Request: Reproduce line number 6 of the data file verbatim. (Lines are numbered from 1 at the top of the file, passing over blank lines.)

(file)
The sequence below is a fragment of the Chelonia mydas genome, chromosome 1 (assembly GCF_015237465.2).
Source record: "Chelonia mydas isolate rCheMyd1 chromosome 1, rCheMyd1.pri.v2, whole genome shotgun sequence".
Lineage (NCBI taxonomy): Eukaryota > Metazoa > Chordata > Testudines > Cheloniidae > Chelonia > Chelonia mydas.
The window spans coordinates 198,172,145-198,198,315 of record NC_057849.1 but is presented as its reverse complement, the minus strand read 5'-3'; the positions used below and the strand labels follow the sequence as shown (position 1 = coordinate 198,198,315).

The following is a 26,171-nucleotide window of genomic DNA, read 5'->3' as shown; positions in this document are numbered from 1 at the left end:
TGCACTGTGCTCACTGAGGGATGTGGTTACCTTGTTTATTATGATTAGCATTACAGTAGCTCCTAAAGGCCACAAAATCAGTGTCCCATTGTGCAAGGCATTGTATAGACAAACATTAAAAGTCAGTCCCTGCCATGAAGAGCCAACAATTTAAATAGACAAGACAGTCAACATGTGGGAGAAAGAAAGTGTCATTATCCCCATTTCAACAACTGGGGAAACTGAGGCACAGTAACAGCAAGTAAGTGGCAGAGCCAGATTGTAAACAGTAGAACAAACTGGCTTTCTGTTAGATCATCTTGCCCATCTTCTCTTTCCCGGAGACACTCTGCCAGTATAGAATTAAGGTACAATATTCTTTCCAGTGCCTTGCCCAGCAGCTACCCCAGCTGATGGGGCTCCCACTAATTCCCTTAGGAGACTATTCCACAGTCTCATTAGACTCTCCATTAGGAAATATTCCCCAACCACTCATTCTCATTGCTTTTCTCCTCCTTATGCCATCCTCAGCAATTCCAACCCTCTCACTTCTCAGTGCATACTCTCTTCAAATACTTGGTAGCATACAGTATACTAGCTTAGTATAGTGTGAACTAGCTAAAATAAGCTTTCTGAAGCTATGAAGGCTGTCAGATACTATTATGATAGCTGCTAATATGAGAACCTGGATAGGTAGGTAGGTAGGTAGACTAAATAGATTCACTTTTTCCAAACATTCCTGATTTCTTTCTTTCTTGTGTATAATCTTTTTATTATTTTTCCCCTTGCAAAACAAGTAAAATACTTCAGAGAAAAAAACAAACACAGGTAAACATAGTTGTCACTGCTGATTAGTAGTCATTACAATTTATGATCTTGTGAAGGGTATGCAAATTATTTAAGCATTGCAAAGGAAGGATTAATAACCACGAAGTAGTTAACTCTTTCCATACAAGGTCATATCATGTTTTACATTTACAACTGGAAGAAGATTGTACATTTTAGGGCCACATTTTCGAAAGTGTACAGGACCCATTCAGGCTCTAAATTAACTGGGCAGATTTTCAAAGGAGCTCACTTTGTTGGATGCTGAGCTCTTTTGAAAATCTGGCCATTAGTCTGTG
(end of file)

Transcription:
TGCACTGTGCTCACTGAGGGATGTGGTTACCTTGTTTATTATGATTAGCATTACAGTAGCTCCTAAAGGCCACAAAATCAGTGTCCCATTGTGCAAGGCATTGTATAGACAAACATTAAAAGTCAGTCCCTGCCATGAAGAGCCAACAATTTAAATAGACAAGACAGTCAACATGTGGGAGAAAGAAAGTGTCATTATCCCCATTTCAACAACTGGGGAAACTGAGGCACAGTAACAGCAAGTAAGTGGCAGAGCCAGATTGTAAACAGTAGAACAAACTGGCTTTCTGTTAGATCATCTTGCCCATCTTCTCTTTCCCGGAGACACTCTGCCAGTATAGAATTAAGGTACAATATTCTTTCCAGTGCCTTGCCCAGCAGCTACCCCAGCTGATGGGGCTCCCACTAATTCCCTTAGGAGACTATTCCACAGTCTCATTAGACTCTCCATTAGGAAATATTCCCCAACCACTCATTCTCATTGCTTTTCTCCTCCTTATGCCATCCTCAGCAATTCCAACCCTCTCACTTCTCAGTGCATACTCTCTTCAAATACTTGGTAGCATACAGTATACTAGCTTAGTATAGTGTGAACTAGCTAAAATAAGCTTTCTGAAGCTATGAAGGCTGTCAGATACTATTATGATAGCTGCTAATATGAGAACCTGGATAGGTAGGTAGGTAGGTAGACTAAATAGATTCACTTTTTCCAAACATTCCTGATTTCTTTCTTTCTTGTGTATAATCTTTTTATTATTTTTCCCCTTGCAAAACAAGTAAAATACTTCAGAGAAAAAAACAAACACAGGTAAACATAGTTGTCACTGCTGATTAGTAGTCATTACAATTTATGATCTTGTGAAGGGTATGCAAATTATTTAAGCATTGCAAAGGAAGGATTAATAACCACGAAGTAGTTAACTCTTTCCATACAAGGTCATATCATGTTTTACATTTACAACTGGAAGAAGATTGTACATTTTAGGGCCACATTTTCGAAAGTGTACAGGACCCATTCAGGCTCTAAATTAACTGGGCAGATTTTCAAAGGAGCTCACTTTGTTGGATGCTGAGCTCTTTTGAAAATCTGGCCATTAGTCTGTG